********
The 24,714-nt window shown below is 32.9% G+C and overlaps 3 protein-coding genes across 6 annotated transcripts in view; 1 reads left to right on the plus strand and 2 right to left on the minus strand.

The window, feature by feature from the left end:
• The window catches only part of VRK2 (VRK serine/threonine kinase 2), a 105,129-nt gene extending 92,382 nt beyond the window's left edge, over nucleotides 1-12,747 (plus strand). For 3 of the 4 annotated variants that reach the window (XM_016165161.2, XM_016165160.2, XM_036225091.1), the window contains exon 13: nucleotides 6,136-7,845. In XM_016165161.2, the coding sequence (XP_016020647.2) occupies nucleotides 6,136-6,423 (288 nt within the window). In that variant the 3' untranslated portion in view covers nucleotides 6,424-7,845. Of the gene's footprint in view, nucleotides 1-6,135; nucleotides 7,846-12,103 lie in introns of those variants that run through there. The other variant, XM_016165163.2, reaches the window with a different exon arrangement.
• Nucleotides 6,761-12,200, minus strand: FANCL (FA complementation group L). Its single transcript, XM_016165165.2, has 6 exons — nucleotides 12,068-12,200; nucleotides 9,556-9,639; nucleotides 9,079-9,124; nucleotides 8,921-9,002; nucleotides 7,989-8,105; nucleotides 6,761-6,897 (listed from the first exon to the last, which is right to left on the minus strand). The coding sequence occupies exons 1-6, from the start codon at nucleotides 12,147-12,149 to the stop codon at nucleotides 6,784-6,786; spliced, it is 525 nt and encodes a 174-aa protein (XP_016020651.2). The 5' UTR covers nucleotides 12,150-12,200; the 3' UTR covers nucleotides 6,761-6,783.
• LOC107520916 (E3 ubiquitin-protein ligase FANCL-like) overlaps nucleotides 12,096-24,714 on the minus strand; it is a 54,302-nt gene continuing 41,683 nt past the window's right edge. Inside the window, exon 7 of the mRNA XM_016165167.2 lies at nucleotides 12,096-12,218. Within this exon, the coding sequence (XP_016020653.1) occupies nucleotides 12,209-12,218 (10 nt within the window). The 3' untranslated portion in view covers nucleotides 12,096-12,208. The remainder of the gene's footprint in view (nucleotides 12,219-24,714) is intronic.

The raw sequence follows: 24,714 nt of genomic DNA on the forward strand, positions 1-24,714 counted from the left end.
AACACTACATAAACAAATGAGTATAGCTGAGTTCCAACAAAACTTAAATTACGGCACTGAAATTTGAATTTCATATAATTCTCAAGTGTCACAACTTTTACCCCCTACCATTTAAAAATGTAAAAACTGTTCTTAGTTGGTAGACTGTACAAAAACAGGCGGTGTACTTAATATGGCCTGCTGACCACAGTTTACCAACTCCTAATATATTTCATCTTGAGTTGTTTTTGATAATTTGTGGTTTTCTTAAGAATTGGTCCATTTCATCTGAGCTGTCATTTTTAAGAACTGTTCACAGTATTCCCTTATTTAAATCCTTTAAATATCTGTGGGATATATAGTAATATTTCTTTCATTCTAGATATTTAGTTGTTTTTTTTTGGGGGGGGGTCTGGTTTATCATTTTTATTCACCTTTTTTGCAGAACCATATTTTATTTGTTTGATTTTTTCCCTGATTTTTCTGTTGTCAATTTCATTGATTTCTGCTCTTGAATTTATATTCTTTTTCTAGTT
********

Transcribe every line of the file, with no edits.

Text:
The 24,714-nt window shown below is 32.9% G+C and overlaps 3 protein-coding genes across 6 annotated transcripts in view; 1 reads left to right on the plus strand and 2 right to left on the minus strand.

The window, feature by feature from the left end:
• The window catches only part of VRK2 (VRK serine/threonine kinase 2), a 105,129-nt gene extending 92,382 nt beyond the window's left edge, over nucleotides 1-12,747 (plus strand). For 3 of the 4 annotated variants that reach the window (XM_016165161.2, XM_016165160.2, XM_036225091.1), the window contains exon 13: nucleotides 6,136-7,845. In XM_016165161.2, the coding sequence (XP_016020647.2) occupies nucleotides 6,136-6,423 (288 nt within the window). In that variant the 3' untranslated portion in view covers nucleotides 6,424-7,845. Of the gene's footprint in view, nucleotides 1-6,135; nucleotides 7,846-12,103 lie in introns of those variants that run through there. The other variant, XM_016165163.2, reaches the window with a different exon arrangement.
• Nucleotides 6,761-12,200, minus strand: FANCL (FA complementation group L). Its single transcript, XM_016165165.2, has 6 exons — nucleotides 12,068-12,200; nucleotides 9,556-9,639; nucleotides 9,079-9,124; nucleotides 8,921-9,002; nucleotides 7,989-8,105; nucleotides 6,761-6,897 (listed from the first exon to the last, which is right to left on the minus strand). The coding sequence occupies exons 1-6, from the start codon at nucleotides 12,147-12,149 to the stop codon at nucleotides 6,784-6,786; spliced, it is 525 nt and encodes a 174-aa protein (XP_016020651.2). The 5' UTR covers nucleotides 12,150-12,200; the 3' UTR covers nucleotides 6,761-6,783.
• LOC107520916 (E3 ubiquitin-protein ligase FANCL-like) overlaps nucleotides 12,096-24,714 on the minus strand; it is a 54,302-nt gene continuing 41,683 nt past the window's right edge. Inside the window, exon 7 of the mRNA XM_016165167.2 lies at nucleotides 12,096-12,218. Within this exon, the coding sequence (XP_016020653.1) occupies nucleotides 12,209-12,218 (10 nt within the window). The 3' untranslated portion in view covers nucleotides 12,096-12,208. The remainder of the gene's footprint in view (nucleotides 12,219-24,714) is intronic.

The raw sequence follows: 24,714 nt of genomic DNA on the forward strand, positions 1-24,714 counted from the left end.
AACACTACATAAACAAATGAGTATAGCTGAGTTCCAACAAAACTTAAATTACGGCACTGAAATTTGAATTTCATATAATTCTCAAGTGTCACAACTTTTACCCCCTACCATTTAAAAATGTAAAAACTGTTCTTAGTTGGTAGACTGTACAAAAACAGGCGGTGTACTTAATATGGCCTGCTGACCACAGTTTACCAACTCCTAATATATTTCATCTTGAGTTGTTTTTGATAATTTGTGGTTTTCTTAAGAATTGGTCCATTTCATCTGAGCTGTCATTTTTAAGAACTGTTCACAGTATTCCCTTATTTAAATCCTTTAAATATCTGTGGGATATATAGTAATATTTCTTTCATTCTAGATATTTAGTTGTTTTTTTTTGGGGGGGGGTCTGGTTTATCATTTTTATTCACCTTTTTTGCAGAACCATATTTTATTTGTTTGATTTTTTCCCTGATTTTTCTGTTGTCAATTTCATTGATTTCTGCTCTTGAATTTATATTCTTTTTCTAGTT